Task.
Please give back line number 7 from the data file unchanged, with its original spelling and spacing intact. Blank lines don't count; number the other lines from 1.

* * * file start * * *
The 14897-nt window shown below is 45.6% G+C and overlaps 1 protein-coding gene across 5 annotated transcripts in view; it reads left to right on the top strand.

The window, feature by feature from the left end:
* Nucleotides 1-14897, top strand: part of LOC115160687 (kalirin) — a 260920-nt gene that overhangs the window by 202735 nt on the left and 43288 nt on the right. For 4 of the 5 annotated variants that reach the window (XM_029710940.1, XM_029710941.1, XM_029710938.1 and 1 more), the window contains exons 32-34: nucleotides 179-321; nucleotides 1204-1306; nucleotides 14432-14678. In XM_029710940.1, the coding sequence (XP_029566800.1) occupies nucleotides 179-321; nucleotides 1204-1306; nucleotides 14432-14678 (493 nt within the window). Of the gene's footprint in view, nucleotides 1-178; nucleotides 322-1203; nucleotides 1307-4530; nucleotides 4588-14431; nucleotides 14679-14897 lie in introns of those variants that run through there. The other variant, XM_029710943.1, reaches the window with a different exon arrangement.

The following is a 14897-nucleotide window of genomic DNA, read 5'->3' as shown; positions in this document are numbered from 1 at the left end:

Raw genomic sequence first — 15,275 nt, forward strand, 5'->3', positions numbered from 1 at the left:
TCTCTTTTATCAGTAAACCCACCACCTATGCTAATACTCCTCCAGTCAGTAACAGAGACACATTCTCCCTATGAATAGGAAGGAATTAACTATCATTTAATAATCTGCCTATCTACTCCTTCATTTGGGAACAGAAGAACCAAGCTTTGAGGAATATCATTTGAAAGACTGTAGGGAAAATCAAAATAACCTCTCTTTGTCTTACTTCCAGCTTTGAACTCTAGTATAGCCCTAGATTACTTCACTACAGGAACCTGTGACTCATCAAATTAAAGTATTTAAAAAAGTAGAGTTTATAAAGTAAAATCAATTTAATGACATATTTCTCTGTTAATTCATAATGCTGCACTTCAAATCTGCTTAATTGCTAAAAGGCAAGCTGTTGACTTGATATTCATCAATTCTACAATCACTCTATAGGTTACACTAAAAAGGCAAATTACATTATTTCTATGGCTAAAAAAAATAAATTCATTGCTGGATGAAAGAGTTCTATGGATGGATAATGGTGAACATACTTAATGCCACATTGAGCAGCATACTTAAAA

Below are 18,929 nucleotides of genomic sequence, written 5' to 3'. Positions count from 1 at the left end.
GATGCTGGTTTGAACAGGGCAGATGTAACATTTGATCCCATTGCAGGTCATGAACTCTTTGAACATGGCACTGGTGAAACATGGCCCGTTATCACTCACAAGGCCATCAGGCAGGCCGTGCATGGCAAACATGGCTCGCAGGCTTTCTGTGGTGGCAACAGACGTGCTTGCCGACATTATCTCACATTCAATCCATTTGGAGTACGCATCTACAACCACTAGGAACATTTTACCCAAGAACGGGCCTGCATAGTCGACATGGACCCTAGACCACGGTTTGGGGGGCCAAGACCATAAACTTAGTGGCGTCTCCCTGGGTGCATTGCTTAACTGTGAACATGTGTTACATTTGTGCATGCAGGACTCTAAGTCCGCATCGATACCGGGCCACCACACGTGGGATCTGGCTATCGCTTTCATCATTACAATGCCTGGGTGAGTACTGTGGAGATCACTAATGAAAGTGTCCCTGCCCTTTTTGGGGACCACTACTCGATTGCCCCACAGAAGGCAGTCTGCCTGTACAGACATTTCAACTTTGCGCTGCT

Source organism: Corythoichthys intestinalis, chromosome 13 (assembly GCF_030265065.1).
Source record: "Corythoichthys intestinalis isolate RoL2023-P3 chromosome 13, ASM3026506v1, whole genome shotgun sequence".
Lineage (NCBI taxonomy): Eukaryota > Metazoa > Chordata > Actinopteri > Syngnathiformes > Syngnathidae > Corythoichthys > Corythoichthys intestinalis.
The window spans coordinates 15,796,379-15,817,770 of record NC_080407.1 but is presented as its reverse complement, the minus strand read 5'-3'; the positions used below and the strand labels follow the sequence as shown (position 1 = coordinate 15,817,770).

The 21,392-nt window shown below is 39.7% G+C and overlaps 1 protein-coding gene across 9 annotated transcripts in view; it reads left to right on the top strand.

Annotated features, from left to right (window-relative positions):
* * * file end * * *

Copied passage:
Below are 18,929 nucleotides of genomic sequence, written 5' to 3'. Positions count from 1 at the left end.